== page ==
Learner-Centered Training: All Power To The Learner
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How L&D Can Improve Workplace Learning With Learner-Centered Training

This has come up in Kineo’s Learning Insights reports for the past couple of years – the idea of Learning and Development professionals ‘letting go’ and relinquishing the ‘control’ they’ve had over learning in their business. But… do we really want to talk in such ‘them and us’ terms? We’re all aiming for the same outcomes, after all. Of course, it makes sense that each employee is in the driving seat for their own development, and our role in L&D is to facilitate that and make it as good a process as we can.

Learning Insights 2018: This Time It’s Personal
Check the insight, real-life stories, challenges, and successes collected from interviews and a survey with 200 L&D leaders across the globe.

Even when it comes to serving a wider business goal or delivering mandatory training – it’s still about what the learner needs to gain knowledge in the best way. And our most effective tool is simply to ask. In our online survey, we asked what kind of help would be needed to meet L&D goals. Only 57% of respondents cited ‘information from learners about their needs’ – a massive uplift on the 42% from 2017, but still only just over half. Can the other chunk truly be providing a useful and effective learning experience without this information?

One of our interviewees summed this up very well:

Our job is to look at what learners need and want. As a profession we've spent too long telling learners what they need to learn. I’m looking forward to asking more.

Another interviewee described what happened when they did ask. They surveyed every employee in a particular function and created personas based on their findings.

The results helped to challenge some assumptions we’re potentially all making – for instance, their employees like to learn in a different way at work from how they’d learn at home. In their own time they’ll happily learn from a YouTube video, but at work they would prefer to talk to someone directly. Insights from this simple survey will help our interviewee focus on creating a great learner experience in the coming year.

Getting Personal

The loud and clear message from this year’s interviews is that it’s no longer good enough to create standard eLearning courses, upload them to your LMS, then measure completion rates. Firstly because we’ve now recognized that the majority of ‘traditional’ eLearning courses are not fit for purpose as aids to getting the job done.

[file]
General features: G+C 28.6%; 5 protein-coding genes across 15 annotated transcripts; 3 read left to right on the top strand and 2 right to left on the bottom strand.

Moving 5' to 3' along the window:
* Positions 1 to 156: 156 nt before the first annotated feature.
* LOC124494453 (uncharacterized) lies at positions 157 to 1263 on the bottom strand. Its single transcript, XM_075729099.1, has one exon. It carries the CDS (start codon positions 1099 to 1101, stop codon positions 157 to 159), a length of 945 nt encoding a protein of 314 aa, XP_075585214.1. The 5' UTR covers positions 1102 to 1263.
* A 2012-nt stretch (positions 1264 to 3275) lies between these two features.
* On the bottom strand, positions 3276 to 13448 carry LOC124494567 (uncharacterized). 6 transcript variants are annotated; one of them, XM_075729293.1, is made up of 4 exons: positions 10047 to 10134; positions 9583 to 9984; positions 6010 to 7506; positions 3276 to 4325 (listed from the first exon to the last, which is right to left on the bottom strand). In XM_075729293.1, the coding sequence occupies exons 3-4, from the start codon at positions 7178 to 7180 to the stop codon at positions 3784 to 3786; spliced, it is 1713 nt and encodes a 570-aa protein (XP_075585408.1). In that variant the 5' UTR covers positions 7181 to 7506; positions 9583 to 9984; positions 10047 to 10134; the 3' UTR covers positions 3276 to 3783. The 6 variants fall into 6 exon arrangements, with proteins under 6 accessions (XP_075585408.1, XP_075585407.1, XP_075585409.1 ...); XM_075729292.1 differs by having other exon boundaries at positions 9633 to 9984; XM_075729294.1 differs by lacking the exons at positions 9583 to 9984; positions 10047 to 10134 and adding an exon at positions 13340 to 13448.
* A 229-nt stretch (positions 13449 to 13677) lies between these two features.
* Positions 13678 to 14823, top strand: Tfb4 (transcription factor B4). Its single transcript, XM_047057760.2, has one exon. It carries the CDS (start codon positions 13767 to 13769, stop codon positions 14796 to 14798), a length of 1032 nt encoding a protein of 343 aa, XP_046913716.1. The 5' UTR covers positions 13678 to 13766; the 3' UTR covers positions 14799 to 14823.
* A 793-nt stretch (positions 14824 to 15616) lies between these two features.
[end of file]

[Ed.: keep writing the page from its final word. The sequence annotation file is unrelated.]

As one interviewee said:

Learners want an answer to a specific question. In the past the only way was a piece of eLearning – and somewhere within that 20-minute course was the answer you needed.

That’s clearly not a great experience, nor a good use of your employees’ time, particularly as we hear again and again just how time-poor everyone is. Far better to create a place where people can search for or filter a set of resources to find what they need when they need it. That makes better business sense and creates a far more efficient use of time. It means that a resource can be used exactly when it’s required to do the task – rather than waiting until the time allotted for learning. We remember from last year’s interviews that time officially set aside for L&D is shrinking, whereas allowing learners to schedule in their own personal development (or even learn outside of official work hours) is on the rise.

But more than that – there’s a feeling that it’s what our employees now expect. After all, we’re dealing with “the Facebook generation” – people’s expectations are now so much higher in terms of how much is tailored to them and how it’s delivered.

And, actually, this is not a generational phenomenon, rather a consequence of our friend ‘digital transformation’. A powerful computer in your pocket, websites that suggest purchases based on your browsing, microlearning apps that serve challenges based on your ability – no wonder we’re all a little more demanding when it comes to our workplace learning!

Before we treated everyone the same. Now it's how do we customize and personalize – and help learners to self-serve.”

So, the first level of personalization may be to allow each person to access information and resources according to their own choice. But, there will be times when you need to be a bit more prescriptive than that. Your employees may be new to a particular career pathway and unaware of what they’ll need to know. They may be completely new to the world of work or, for whatever reason, require a little more in the way of guidance.